That is another fatal mistake government made. Unknown to government it played into the hands of the oil cabal who carefully orchestrated that visit and made sure that not only was Mrs. Christine Lagarde’s visit well celebrated but also had pictures with our President. You can now understand why the President’s pictures with the IMF chief are now in every newspaper. I think it is a colossal mistake not to have filtered who and who meet with our President and who and who take photos with our president since not only do photos not lie, but photos are more powerful than words and could be misinterpreted. Let that mistake not reoccur in future. Not only should the NSA screen whoever meets the President and why but should carefully evaluate the consequences of such a visitor taking photograph with Mr. President before it should be allowed.

Sincerely speaking, would you agree with Mr. President that he doesn’t need to be a general or a Pharaoh to get things done?

Why sincerely speaking? Have we been insincerely speaking here? Just a joke! It is good you asked this question. My take on this, frankly speaking, is that a difficult nation like Nigeria at this time around should be ruled by an iron-leader like Deng. Fighting to win a big war always requires having a big-hearted general to lead it. Imagine the kind of failure Deng Xiaoping would have run into had he not used an iron-hand on fellow Chinese in his efforts not only to stop his bleeding nation but also to fiercely transform China from a nation littered with economic and social graveyards to an enviable economic powerhouse within few years.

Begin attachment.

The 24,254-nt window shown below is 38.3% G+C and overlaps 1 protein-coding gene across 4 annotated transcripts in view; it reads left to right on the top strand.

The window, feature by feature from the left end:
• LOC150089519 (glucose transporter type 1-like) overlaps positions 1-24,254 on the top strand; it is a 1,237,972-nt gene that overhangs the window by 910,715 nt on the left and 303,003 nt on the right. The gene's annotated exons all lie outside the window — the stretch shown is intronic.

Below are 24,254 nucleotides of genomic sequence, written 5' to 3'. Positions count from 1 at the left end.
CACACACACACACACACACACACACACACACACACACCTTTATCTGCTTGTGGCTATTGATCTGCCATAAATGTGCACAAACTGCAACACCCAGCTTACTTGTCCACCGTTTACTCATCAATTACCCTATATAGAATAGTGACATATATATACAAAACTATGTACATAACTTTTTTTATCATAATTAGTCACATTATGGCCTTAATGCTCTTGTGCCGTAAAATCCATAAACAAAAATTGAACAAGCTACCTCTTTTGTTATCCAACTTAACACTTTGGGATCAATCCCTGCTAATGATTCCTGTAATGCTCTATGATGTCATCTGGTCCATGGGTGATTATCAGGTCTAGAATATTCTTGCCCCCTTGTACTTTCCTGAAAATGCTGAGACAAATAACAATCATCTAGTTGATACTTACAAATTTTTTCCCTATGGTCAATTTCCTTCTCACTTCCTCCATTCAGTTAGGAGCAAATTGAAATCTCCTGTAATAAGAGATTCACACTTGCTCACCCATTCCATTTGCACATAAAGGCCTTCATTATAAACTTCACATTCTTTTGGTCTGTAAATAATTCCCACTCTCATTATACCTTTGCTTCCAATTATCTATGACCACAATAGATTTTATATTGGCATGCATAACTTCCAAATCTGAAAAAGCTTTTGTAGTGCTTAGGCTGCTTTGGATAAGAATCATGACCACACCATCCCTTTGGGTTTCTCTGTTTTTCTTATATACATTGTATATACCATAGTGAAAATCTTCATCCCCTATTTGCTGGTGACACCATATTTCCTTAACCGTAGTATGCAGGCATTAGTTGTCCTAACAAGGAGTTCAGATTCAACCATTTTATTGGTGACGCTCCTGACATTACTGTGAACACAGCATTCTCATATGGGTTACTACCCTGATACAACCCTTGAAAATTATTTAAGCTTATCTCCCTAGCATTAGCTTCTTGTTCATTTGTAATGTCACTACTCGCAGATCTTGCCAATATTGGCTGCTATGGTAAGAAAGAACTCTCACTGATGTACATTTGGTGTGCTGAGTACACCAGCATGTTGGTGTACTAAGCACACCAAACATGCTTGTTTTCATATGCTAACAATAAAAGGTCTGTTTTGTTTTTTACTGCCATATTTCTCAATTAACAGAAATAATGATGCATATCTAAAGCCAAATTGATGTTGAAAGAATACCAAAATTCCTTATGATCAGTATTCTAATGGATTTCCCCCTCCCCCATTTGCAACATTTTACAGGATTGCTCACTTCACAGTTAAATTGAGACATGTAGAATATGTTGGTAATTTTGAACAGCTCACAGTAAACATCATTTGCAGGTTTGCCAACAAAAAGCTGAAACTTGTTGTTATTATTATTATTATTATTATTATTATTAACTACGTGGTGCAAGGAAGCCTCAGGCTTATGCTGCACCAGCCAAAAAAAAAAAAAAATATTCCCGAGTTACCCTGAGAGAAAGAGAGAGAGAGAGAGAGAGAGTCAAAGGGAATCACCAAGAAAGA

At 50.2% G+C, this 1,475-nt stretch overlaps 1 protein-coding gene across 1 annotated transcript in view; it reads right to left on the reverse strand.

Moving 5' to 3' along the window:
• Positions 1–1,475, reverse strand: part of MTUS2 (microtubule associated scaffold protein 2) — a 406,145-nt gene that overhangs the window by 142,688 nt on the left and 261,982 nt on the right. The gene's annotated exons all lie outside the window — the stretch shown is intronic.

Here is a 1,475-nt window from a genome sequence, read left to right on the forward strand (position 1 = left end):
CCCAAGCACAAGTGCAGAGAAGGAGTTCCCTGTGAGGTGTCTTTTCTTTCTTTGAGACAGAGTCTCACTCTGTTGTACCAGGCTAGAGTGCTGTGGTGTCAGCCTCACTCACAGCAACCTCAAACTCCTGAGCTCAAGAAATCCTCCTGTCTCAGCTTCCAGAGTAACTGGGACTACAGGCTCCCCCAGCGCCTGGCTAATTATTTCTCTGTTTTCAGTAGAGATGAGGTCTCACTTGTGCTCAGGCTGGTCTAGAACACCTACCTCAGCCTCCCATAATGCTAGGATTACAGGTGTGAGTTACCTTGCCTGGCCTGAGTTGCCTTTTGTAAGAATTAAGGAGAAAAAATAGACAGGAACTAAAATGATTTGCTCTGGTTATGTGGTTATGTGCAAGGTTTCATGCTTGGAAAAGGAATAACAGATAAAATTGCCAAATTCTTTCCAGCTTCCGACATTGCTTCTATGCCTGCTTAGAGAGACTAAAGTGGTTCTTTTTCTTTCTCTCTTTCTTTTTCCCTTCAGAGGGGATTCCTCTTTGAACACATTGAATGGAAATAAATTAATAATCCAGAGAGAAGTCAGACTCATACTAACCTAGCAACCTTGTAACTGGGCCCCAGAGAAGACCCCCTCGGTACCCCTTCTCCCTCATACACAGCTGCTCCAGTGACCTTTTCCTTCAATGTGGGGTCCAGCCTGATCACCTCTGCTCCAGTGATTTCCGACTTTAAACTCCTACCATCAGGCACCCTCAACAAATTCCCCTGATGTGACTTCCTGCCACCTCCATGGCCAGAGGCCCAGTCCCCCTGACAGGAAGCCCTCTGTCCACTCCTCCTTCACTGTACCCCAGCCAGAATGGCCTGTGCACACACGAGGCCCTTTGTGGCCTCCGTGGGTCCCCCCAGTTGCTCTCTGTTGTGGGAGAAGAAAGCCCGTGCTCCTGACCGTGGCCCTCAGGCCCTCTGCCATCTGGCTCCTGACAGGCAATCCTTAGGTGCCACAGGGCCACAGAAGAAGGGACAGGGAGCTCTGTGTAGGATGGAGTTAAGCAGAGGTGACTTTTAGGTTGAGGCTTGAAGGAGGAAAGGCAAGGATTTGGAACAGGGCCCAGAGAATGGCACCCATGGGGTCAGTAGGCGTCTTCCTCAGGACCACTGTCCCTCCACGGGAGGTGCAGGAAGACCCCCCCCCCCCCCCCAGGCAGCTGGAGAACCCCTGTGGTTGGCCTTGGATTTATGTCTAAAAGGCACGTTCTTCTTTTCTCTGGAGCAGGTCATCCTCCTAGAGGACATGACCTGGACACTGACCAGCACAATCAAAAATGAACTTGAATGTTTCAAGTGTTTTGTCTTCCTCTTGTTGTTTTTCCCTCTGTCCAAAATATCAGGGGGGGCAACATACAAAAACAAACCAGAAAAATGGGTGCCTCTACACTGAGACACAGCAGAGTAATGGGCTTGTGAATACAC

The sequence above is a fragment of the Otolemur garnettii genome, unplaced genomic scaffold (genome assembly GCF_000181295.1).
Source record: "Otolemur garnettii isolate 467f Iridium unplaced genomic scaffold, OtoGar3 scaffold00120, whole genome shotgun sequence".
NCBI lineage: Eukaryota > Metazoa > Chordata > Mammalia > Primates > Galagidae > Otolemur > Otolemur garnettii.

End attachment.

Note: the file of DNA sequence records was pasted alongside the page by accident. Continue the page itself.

In your opinion Mr. Enwegbara, is it okay for government not to be spread the social costs of this subsidy removal fairly? In other words, why is it only the less privileged Nigerians that should be the only ones to always make sacrifices for this country?